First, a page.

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Functional Rig Training Approach

Used effectively, the MultiRig offers a superb central hub for high quality training. We are keen to see you making the best use of our equipment. Our Rig design is not random as primal movement patterns are our main driver through the development process.

The MultiRig has numerous Base stations with the option to add on Rig modules and accessories offering enormous scope for great training and excellent results. Given the popularity of the many Functional Training Rigs on the market we have put together our broad recommendations for training and specifically with the MultiRig system.

Some of the best trainers in the world have over time developed what they consider to be good training procedure: Mike Boyle suggests that we follow these three pillars of good training approach:

  1. We will do no harm
  2. We will train no further than technical failure
  3. We will deliver the minimum effective dose

Whilst thoroughly endorsing these pillars, we would perhaps reinforce pillar 1 by saying that we will minimise the risk of injury occurring through training.

Each of these pillars does however have significant implications for how we approach coaching strength and conditioning in order to most closely meet those conditions.

As with all training it is prudent to undergo some sort of medical screen prior to initiating training.

Programmes should begin with a fitness test or assessment in conjunction with an understanding between the coach and client of the goals and level of commitment that the client has, prior to beginning the planning of the programme. We would however recommend an interim but critical stage of the Functional Movement Screen (FMS).

‘First move well and then move often’

We want to ensure that the body is moving properly and is unlikely to cause damage to itself before performing under stress through higher intensity, loading and volume in the performance phase of training. This is a real area of concern, because if the body is not currently moving in a sound biomechanical way then putting additional strain on it through intense physical loading is likely to cause injury or other physical problems. By addressing any potential issues in functional movement prior to initiating a performance training programme, we are able to reduce the risk of injury through poor movement patterns being loaded at levels that cannot be maintained over a sustained period.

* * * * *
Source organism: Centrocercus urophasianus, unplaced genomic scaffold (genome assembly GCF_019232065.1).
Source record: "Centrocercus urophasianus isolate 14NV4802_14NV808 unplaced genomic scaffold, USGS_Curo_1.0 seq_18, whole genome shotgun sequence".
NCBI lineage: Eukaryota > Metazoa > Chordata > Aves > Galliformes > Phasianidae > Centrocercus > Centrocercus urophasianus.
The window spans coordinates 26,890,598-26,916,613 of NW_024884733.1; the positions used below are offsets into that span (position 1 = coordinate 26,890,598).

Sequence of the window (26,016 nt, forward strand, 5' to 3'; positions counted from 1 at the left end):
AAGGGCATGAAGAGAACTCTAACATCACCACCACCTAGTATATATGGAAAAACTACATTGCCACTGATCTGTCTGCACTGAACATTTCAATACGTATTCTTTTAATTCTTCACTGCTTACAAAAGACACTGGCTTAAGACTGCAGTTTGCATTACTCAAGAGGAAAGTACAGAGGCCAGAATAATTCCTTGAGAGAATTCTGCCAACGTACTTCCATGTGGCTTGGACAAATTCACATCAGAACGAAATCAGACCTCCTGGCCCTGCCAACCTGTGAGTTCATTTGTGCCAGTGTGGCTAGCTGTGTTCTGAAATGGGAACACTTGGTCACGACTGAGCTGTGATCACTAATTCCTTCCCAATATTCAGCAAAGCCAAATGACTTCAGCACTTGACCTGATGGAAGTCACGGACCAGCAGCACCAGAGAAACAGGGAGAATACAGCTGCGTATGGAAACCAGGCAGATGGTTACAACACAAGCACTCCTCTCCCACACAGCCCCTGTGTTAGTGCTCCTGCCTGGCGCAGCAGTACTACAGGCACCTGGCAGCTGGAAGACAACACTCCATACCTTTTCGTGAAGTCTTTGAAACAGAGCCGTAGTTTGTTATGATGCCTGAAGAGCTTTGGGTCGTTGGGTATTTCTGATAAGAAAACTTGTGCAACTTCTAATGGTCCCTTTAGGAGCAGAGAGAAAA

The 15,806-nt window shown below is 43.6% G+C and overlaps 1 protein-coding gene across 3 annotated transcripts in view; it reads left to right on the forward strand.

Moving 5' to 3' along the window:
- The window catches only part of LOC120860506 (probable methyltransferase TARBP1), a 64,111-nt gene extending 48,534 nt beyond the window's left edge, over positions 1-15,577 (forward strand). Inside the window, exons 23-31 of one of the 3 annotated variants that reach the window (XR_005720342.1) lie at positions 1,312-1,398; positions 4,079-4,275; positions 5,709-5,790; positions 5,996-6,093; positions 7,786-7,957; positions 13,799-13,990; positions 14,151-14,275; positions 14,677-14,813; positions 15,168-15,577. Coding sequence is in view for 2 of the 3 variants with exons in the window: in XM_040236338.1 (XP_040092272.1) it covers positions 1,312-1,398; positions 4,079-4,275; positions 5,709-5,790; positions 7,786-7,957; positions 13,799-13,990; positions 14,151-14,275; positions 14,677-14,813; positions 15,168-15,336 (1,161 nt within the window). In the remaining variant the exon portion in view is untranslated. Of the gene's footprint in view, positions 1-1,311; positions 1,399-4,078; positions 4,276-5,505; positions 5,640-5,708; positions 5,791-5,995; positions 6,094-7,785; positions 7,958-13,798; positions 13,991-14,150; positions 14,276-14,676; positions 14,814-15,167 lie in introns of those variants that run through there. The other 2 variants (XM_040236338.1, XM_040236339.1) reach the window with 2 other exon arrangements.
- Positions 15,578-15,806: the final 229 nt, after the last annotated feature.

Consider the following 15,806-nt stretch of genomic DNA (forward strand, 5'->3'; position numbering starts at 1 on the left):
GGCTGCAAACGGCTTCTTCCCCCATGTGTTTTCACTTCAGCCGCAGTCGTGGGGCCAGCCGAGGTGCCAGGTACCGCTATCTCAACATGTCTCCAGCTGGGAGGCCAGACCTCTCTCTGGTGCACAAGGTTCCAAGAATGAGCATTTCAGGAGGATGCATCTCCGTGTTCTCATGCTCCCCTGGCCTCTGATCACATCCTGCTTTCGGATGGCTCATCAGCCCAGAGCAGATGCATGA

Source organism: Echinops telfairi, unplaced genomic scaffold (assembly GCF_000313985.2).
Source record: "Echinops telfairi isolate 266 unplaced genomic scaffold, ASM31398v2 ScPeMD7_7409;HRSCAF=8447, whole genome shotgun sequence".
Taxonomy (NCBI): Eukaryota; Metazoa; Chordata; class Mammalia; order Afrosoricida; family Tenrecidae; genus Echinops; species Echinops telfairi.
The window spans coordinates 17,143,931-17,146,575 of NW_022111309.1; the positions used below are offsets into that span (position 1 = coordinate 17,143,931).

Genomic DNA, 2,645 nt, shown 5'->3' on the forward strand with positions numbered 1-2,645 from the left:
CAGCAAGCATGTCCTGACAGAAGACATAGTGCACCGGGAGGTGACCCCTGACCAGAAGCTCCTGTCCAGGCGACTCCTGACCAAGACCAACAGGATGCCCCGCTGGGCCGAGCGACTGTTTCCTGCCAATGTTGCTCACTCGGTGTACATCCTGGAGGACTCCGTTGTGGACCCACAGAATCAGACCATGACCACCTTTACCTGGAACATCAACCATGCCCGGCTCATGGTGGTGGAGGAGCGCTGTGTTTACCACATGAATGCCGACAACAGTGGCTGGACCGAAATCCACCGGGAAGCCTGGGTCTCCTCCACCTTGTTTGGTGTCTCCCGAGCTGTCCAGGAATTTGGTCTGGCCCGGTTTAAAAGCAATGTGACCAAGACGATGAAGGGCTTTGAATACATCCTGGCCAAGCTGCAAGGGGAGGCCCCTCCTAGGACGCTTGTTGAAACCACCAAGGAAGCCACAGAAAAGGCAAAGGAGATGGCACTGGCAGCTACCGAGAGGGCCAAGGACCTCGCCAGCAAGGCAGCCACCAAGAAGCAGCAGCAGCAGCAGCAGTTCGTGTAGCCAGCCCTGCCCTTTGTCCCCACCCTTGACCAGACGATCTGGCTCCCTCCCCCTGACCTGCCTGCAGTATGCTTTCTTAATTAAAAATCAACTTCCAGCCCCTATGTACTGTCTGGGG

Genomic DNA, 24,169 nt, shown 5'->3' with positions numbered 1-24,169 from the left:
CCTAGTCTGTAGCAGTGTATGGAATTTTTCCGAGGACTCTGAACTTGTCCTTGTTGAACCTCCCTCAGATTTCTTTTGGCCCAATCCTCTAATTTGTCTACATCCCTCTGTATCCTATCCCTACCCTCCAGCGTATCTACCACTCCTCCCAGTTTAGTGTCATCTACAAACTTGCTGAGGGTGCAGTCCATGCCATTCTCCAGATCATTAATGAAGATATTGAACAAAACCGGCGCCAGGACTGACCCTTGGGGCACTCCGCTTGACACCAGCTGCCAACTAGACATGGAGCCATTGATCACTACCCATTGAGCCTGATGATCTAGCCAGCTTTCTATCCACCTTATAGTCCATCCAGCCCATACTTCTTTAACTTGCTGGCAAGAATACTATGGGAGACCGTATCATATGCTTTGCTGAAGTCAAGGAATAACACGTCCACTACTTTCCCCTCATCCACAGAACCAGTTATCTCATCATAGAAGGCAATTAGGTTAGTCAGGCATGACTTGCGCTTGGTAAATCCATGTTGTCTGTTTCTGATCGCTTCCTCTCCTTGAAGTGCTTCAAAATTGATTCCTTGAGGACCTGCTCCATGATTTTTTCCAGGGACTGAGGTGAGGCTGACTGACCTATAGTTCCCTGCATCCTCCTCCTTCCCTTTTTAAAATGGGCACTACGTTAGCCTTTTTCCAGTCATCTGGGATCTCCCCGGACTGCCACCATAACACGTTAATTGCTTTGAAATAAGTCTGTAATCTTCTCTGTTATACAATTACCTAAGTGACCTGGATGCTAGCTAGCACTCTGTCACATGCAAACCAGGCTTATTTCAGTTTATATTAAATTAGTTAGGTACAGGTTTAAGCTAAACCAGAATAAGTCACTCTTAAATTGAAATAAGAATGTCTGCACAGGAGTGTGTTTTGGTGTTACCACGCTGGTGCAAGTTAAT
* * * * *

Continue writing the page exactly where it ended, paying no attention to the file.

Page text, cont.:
The specifics of a FMS are outside the scope of this document, however to understand this area we recommend a qualification or understanding of FMS through reading of Gray Cooks (2010) book; Movement, Functional Movement Systems, Screening-Assessment-Corrective Strategies.

As a result of the FMS we are ready to train for performance safe in the knowledge that any biomechanical limitations have now been addressed.

We understand the desire for companies promoting their training protocols to mass market quickly and efficiently, we would however strongly counsel against any short cuts being taken in the time and knowledge base that potential trainers need before they are accredited, promoting the marketing of a system above the quality of the training and the training protocols and approaches that support this training. Of particular importance is that no short cuts are taken in programme design, injury minimisation and quality of form of exercises acceptable within day to day sessions.

We would endorse an approach where diet is emphasised as a fundamental part of any training programme, where the information around training is accessible to all involved and the metrics used are standardised across trainers globally to allow for genuine comparison of differing protocols and approaches over time. We would also endorse the use of training primarily through good movement and use of the body rather than an emphasis on individual muscle groups. We would like to be able to use those exercises that provide the most ‘bang for the buck’, however in doing this it is important to recognise that not all exercises are suitable for everybody and that when relatively complex exercises are being used in a programme, there may be a relatively long period of ‘ramp up time’ or skill development before some exercise can be used at a training level. We would also like potential trainers to consider the undesirability of performing some of these complex exercises for repetitions of greater than five or six (such as the Olympic lifting movements) and also the inherent risks that have been identified in performing relatively complex movements under load when fatigued (particularly when skill acquisition may still be at a relatively low level and not fully pressure proofed).

We are then beginning to develop a manifesto for good training, not just with our MultiRig system, but also as a general approach to training. In developing this we would also endorse the following approaches: